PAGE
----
For the Skaw municipality of Denmark, see Skagen
Skagen is a projection of land and a town, with a population of 8,515 , in Region Nordjylland on the northernmost tip of Vendsyssel-Thy, a part of the Jutland peninsula in northern Denmark...

; there is also a Skaw on Whalsay
-Geography:Whalsay, also known as "The Bonnie Isle", is a peat-covered island in the Shetland Islands. It is situated east of the Shetland Mainland and has an area of . The main settlement is Symbister, where the fishing fleet is based. The fleet is composed of both pelagic and demersal vessels...


Skaw is a tiny settlement on the Shetland island
An island or isle is any piece of sub-continental land that is surrounded by water. Very small islands such as emergent land features on atolls can be called islets, cays or keys. An island in a river or lake may be called an eyot , or holm...

 of Unst
Unst is one of the North Isles of the Shetland Islands, Scotland. It is the northernmost of the inhabited British Isles and is the third largest island in Shetland after the Mainland and Yell. It has an area of .Unst is largely grassland, with coastal cliffs...

. It is located north of Haroldswick
Haroldswick or Harold's Wick , is on Unst, Shetland Islands, and is one of the most northerly settlements in the British Isles.-History:...

 on a peninsula
A peninsula is a piece of land that is bordered by water on three sides but connected to mainland. In many Germanic and Celtic languages and also in Baltic, Slavic and Hungarian, peninsulas are called "half-islands"....

 in the northeast corner of the island, and is the most northerly settlement in the United Kingdom
United Kingdom
The United Kingdom of Great Britain and Northern IrelandIn the United Kingdom and Dependencies, other languages have been officially recognised as legitimate autochthonous languages under the European Charter for Regional or Minority Languages...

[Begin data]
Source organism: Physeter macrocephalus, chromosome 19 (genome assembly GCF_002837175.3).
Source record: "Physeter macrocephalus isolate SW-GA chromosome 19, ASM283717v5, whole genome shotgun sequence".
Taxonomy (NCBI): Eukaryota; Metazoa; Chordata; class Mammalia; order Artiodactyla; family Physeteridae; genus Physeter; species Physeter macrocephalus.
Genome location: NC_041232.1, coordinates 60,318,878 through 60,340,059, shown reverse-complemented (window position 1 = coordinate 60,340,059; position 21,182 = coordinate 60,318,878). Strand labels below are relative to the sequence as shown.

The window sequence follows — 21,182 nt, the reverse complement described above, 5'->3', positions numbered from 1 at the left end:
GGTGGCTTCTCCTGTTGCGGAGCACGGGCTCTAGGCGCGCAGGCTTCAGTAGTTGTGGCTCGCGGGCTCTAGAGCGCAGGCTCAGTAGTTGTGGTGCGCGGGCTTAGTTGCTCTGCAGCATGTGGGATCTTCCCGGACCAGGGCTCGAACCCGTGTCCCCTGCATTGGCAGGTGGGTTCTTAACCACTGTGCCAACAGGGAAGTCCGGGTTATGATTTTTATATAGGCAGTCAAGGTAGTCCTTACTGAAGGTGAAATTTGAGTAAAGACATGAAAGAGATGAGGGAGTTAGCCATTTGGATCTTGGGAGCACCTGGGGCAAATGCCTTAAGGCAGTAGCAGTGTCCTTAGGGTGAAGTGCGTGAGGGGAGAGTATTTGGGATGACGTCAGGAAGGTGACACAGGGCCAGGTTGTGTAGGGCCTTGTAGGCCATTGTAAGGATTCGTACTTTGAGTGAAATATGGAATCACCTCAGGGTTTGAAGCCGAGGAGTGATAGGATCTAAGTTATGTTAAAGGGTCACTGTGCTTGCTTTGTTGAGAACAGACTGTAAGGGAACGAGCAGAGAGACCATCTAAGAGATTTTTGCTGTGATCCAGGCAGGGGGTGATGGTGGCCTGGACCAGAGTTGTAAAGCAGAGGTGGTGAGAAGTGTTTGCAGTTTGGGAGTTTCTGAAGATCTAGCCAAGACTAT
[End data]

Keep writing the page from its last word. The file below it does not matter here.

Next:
. The burn
Burn (stream)
In Scotland, North East England and some parts of Ireland and New Zealand, burn is a name for watercourses from large streams to small rivers. The term is also used in lands settled by the Scots and Northern English in other countries, notably in Otago, New Zealand, where much of the naming was...

 (stream) of Skaw flows from the uplands to the west through the constellation of small croft
Croft (land)
A croft is a fenced or enclosed area of land, usually small and arable with a crofter's dwelling thereon. A crofter is one who has tenure and use of the land, typically as a tenant farmer.- Etymology :...

s that make up Skaw, and then east into the Wick of Skaw, a bay of the North Sea
North Sea
In the southwest, beyond the Straits of Dover, the North Sea becomes the English Channel connecting to the Atlantic Ocean. In the east, it connects to the Baltic Sea via the Skagerrak and Kattegat, narrow straits that separate Denmark from Norway and Sweden respectively...

. A sheltered sandy beach lines the coast of the Wick of Skaw.

During World War II
World War II